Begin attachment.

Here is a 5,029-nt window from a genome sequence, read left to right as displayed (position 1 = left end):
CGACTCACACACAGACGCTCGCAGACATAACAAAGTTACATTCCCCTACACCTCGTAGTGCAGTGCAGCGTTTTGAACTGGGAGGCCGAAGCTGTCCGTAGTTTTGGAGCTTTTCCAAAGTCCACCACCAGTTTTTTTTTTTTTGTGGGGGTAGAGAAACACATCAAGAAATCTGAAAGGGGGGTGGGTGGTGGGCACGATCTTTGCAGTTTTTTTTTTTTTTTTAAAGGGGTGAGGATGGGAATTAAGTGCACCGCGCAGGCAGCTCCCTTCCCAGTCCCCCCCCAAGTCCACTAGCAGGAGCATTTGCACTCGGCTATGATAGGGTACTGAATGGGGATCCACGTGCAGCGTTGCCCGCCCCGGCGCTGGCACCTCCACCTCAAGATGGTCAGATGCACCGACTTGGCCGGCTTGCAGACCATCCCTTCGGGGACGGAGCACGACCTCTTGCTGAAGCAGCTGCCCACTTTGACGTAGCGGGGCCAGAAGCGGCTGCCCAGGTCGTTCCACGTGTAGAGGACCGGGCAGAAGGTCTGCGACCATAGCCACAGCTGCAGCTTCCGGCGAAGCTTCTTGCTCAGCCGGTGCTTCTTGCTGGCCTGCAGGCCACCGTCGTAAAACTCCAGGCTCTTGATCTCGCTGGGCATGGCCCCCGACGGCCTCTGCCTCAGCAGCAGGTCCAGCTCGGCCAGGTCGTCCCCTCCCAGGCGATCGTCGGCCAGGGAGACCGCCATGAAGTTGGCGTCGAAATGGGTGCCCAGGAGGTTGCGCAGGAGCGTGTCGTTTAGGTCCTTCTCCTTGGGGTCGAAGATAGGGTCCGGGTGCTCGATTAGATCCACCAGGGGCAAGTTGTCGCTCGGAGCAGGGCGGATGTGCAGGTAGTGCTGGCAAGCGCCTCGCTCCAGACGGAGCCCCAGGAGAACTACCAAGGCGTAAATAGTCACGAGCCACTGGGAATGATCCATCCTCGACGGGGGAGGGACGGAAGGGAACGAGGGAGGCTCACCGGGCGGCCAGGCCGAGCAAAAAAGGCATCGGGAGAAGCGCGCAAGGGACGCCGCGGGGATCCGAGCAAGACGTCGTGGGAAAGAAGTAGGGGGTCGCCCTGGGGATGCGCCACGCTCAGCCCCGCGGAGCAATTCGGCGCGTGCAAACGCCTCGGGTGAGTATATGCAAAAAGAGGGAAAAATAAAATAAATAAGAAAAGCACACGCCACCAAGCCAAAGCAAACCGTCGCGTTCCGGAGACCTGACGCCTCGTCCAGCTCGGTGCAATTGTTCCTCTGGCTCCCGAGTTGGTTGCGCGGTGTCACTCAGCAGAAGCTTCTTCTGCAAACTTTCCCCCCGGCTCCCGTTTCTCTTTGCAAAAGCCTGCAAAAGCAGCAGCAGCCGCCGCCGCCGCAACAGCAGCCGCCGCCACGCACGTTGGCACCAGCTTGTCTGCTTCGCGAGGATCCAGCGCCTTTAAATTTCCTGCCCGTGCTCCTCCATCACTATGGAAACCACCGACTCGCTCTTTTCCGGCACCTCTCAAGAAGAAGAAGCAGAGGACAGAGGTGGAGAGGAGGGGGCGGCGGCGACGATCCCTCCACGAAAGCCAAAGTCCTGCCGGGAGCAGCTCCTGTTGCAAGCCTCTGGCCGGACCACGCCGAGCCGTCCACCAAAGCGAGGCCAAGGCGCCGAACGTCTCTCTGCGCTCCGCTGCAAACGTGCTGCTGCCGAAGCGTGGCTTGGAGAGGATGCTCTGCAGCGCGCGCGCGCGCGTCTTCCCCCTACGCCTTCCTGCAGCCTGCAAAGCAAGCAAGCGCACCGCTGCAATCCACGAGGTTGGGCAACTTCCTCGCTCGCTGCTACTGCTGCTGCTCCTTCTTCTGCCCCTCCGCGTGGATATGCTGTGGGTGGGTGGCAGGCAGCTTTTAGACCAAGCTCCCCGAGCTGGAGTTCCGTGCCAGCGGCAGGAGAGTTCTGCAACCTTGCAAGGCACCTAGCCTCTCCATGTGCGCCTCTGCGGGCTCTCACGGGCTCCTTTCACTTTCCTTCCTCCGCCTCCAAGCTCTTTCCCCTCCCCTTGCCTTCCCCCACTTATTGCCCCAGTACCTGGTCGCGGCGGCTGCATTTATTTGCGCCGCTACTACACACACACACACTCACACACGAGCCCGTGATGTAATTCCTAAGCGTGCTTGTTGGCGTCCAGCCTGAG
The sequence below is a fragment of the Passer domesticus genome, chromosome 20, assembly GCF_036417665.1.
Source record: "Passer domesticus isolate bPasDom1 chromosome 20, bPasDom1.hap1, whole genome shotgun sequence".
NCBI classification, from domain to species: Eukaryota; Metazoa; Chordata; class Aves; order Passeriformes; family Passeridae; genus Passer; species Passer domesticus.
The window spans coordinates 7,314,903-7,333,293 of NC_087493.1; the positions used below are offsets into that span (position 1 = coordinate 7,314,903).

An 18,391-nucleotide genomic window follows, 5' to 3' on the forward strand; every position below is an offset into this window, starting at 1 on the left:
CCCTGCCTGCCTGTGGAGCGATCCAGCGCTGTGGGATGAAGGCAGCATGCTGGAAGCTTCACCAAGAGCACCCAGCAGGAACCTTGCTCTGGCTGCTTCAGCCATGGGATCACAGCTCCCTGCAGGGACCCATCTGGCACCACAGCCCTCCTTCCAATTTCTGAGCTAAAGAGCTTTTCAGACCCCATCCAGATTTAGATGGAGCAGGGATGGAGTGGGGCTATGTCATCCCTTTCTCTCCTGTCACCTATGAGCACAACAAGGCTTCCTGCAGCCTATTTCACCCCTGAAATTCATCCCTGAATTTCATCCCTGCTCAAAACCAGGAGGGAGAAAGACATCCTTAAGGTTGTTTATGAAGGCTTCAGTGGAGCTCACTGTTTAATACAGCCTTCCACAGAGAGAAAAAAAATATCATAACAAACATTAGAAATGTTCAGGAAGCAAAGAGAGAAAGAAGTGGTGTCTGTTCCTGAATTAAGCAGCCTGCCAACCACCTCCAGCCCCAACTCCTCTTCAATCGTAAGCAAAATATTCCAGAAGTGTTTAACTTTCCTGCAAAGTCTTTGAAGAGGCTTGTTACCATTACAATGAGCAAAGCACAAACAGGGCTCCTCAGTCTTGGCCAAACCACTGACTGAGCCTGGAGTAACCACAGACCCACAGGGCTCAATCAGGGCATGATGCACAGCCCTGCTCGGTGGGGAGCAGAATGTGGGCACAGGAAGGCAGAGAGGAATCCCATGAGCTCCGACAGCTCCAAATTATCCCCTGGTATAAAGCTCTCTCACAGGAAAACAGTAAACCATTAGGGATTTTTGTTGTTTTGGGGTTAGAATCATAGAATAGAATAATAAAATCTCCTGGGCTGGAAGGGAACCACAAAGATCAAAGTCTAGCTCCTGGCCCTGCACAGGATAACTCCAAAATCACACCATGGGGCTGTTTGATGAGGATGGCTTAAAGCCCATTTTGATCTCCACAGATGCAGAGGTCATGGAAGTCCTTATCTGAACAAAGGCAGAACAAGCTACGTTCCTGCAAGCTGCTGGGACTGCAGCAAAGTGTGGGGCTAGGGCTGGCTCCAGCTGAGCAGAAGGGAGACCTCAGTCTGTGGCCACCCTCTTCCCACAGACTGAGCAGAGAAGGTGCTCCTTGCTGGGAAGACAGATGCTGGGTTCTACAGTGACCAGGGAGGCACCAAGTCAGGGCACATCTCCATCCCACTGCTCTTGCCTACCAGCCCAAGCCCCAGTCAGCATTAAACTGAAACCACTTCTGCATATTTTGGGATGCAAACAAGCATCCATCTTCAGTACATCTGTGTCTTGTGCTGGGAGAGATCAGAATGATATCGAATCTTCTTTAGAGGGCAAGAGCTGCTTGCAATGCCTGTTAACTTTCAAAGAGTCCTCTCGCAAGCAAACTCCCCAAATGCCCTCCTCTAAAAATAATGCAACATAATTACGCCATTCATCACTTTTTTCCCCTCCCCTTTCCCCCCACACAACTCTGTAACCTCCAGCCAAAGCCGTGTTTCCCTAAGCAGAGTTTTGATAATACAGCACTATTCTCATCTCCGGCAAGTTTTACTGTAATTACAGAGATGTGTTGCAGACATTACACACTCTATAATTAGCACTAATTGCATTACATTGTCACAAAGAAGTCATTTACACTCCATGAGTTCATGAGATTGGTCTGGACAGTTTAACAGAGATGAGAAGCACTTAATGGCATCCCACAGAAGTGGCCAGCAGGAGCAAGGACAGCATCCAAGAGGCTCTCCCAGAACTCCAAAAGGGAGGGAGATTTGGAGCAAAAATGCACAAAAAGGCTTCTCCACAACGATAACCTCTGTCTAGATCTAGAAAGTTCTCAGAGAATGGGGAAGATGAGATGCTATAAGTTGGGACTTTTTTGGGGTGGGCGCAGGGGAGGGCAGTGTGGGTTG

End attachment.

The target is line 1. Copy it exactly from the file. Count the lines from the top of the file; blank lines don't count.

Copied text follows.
Here is a 5,029-nt window from a genome sequence, read left to right as displayed (position 1 = left end):